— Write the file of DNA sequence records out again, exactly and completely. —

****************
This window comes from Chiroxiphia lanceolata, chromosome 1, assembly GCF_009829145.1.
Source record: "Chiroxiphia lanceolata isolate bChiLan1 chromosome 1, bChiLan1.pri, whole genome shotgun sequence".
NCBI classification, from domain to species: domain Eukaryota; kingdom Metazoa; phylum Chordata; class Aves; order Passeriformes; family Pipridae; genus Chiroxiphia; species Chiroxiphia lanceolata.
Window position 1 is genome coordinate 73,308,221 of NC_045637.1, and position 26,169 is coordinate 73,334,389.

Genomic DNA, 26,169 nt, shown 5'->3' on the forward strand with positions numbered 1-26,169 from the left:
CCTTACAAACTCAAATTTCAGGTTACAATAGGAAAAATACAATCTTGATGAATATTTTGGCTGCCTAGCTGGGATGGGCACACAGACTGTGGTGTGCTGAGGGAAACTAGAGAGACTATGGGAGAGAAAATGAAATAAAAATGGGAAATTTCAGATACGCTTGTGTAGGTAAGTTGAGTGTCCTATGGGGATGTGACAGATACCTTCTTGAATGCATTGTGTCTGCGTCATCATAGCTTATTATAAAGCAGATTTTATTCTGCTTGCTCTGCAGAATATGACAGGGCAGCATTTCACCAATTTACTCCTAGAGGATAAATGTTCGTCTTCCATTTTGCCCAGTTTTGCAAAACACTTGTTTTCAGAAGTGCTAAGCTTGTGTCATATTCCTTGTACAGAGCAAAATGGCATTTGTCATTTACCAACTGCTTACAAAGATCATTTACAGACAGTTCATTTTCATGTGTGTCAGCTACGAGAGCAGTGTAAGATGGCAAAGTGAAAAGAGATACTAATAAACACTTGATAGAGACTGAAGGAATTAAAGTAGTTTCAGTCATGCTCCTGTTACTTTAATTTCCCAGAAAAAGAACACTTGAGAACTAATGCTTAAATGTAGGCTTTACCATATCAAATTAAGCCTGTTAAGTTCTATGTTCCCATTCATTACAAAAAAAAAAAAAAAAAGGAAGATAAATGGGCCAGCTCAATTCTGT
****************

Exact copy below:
This window comes from Chiroxiphia lanceolata, chromosome 1, assembly GCF_009829145.1.
Source record: "Chiroxiphia lanceolata isolate bChiLan1 chromosome 1, bChiLan1.pri, whole genome shotgun sequence".
NCBI classification, from domain to species: domain Eukaryota; kingdom Metazoa; phylum Chordata; class Aves; order Passeriformes; family Pipridae; genus Chiroxiphia; species Chiroxiphia lanceolata.
Window position 1 is genome coordinate 73,308,221 of NC_045637.1, and position 26,169 is coordinate 73,334,389.

Genomic DNA, 26,169 nt, shown 5'->3' on the forward strand with positions numbered 1-26,169 from the left:
CCTTACAAACTCAAATTTCAGGTTACAATAGGAAAAATACAATCTTGATGAATATTTTGGCTGCCTAGCTGGGATGGGCACACAGACTGTGGTGTGCTGAGGGAAACTAGAGAGACTATGGGAGAGAAAATGAAATAAAAATGGGAAATTTCAGATACGCTTGTGTAGGTAAGTTGAGTGTCCTATGGGGATGTGACAGATACCTTCTTGAATGCATTGTGTCTGCGTCATCATAGCTTATTATAAAGCAGATTTTATTCTGCTTGCTCTGCAGAATATGACAGGGCAGCATTTCACCAATTTACTCCTAGAGGATAAATGTTCGTCTTCCATTTTGCCCAGTTTTGCAAAACACTTGTTTTCAGAAGTGCTAAGCTTGTGTCATATTCCTTGTACAGAGCAAAATGGCATTTGTCATTTACCAACTGCTTACAAAGATCATTTACAGACAGTTCATTTTCATGTGTGTCAGCTACGAGAGCAGTGTAAGATGGCAAAGTGAAAAGAGATACTAATAAACACTTGATAGAGACTGAAGGAATTAAAGTAGTTTCAGTCATGCTCCTGTTACTTTAATTTCCCAGAAAAAGAACACTTGAGAACTAATGCTTAAATGTAGGCTTTACCATATCAAATTAAGCCTGTTAAGTTCTATGTTCCCATTCATTACAAAAAAAAAAAAAAAAAGGAAGATAAATGGGCCAGCTCAATTCTGT